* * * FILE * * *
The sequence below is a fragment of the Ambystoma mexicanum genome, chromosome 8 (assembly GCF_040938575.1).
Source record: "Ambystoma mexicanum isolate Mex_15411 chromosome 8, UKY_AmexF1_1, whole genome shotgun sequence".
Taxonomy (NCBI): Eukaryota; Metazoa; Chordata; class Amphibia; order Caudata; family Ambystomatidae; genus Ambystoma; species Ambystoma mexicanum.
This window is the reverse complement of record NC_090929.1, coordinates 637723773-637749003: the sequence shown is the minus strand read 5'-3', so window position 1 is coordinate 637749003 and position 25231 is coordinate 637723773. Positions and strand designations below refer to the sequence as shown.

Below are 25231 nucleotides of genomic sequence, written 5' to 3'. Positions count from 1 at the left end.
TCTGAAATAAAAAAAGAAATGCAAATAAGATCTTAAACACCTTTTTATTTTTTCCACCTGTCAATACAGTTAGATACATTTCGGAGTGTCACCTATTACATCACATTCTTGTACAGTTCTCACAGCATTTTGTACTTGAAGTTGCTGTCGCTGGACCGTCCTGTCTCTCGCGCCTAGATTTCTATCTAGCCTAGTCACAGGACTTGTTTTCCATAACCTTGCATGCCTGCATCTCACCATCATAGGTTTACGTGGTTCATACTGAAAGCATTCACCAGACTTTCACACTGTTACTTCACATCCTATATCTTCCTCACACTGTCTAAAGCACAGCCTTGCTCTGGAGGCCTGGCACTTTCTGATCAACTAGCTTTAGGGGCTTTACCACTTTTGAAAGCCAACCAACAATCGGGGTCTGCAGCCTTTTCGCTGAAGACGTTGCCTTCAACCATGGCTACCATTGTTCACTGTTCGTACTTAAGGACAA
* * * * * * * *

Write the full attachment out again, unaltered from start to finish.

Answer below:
The sequence below is a fragment of the Ambystoma mexicanum genome, chromosome 8 (assembly GCF_040938575.1).
Source record: "Ambystoma mexicanum isolate Mex_15411 chromosome 8, UKY_AmexF1_1, whole genome shotgun sequence".
Taxonomy (NCBI): Eukaryota; Metazoa; Chordata; class Amphibia; order Caudata; family Ambystomatidae; genus Ambystoma; species Ambystoma mexicanum.
This window is the reverse complement of record NC_090929.1, coordinates 637723773-637749003: the sequence shown is the minus strand read 5'-3', so window position 1 is coordinate 637749003 and position 25231 is coordinate 637723773. Positions and strand designations below refer to the sequence as shown.

Below are 25231 nucleotides of genomic sequence, written 5' to 3'. Positions count from 1 at the left end.
TCTGAAATAAAAAAAGAAATGCAAATAAGATCTTAAACACCTTTTTATTTTTTCCACCTGTCAATACAGTTAGATACATTTCGGAGTGTCACCTATTACATCACATTCTTGTACAGTTCTCACAGCATTTTGTACTTGAAGTTGCTGTCGCTGGACCGTCCTGTCTCTCGCGCCTAGATTTCTATCTAGCCTAGTCACAGGACTTGTTTTCCATAACCTTGCATGCCTGCATCTCACCATCATAGGTTTACGTGGTTCATACTGAAAGCATTCACCAGACTTTCACACTGTTACTTCACATCCTATATCTTCCTCACACTGTCTAAAGCACAGCCTTGCTCTGGAGGCCTGGCACTTTCTGATCAACTAGCTTTAGGGGCTTTACCACTTTTGAAAGCCAACCAACAATCGGGGTCTGCAGCCTTTTCGCTGAAGACGTTGCCTTCAACCATGGCTACCATTGTTCACTGTTCGTACTTAAGGACAA